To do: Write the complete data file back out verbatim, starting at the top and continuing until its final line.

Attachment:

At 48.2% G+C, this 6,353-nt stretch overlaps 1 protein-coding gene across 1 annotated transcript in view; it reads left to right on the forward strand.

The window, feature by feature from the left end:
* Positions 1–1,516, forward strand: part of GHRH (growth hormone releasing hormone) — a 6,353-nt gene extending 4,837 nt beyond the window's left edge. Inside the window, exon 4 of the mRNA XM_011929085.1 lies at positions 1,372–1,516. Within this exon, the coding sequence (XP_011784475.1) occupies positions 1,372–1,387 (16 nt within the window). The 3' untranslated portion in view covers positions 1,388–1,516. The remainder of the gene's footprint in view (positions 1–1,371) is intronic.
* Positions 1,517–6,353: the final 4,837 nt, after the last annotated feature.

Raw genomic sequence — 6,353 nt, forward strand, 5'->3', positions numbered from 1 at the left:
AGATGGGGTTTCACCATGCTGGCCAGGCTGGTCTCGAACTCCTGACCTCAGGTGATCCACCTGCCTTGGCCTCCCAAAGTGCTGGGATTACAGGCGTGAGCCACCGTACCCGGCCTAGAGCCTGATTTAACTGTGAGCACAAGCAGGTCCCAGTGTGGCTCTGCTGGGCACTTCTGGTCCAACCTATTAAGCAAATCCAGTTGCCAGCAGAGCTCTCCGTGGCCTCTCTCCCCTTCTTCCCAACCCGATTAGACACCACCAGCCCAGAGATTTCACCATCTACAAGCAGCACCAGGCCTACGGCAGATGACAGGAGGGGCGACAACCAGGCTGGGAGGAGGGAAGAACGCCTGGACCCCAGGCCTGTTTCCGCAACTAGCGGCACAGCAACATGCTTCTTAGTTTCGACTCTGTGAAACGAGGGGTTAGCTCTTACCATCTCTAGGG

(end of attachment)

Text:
At 48.2% G+C, this 6,353-nt stretch overlaps 1 protein-coding gene across 1 annotated transcript in view; it reads left to right on the forward strand.

The window, feature by feature from the left end:
* Positions 1–1,516, forward strand: part of GHRH (growth hormone releasing hormone) — a 6,353-nt gene extending 4,837 nt beyond the window's left edge. Inside the window, exon 4 of the mRNA XM_011929085.1 lies at positions 1,372–1,516. Within this exon, the coding sequence (XP_011784475.1) occupies positions 1,372–1,387 (16 nt within the window). The 3' untranslated portion in view covers positions 1,388–1,516. The remainder of the gene's footprint in view (positions 1–1,371) is intronic.
* Positions 1,517–6,353: the final 4,837 nt, after the last annotated feature.

Raw genomic sequence — 6,353 nt, forward strand, 5'->3', positions numbered from 1 at the left:
AGATGGGGTTTCACCATGCTGGCCAGGCTGGTCTCGAACTCCTGACCTCAGGTGATCCACCTGCCTTGGCCTCCCAAAGTGCTGGGATTACAGGCGTGAGCCACCGTACCCGGCCTAGAGCCTGATTTAACTGTGAGCACAAGCAGGTCCCAGTGTGGCTCTGCTGGGCACTTCTGGTCCAACCTATTAAGCAAATCCAGTTGCCAGCAGAGCTCTCCGTGGCCTCTCTCCCCTTCTTCCCAACCCGATTAGACACCACCAGCCCAGAGATTTCACCATCTACAAGCAGCACCAGGCCTACGGCAGATGACAGGAGGGGCGACAACCAGGCTGGGAGGAGGGAAGAACGCCTGGACCCCAGGCCTGTTTCCGCAACTAGCGGCACAGCAACATGCTTCTTAGTTTCGACTCTGTGAAACGAGGGGTTAGCTCTTACCATCTCTAGGG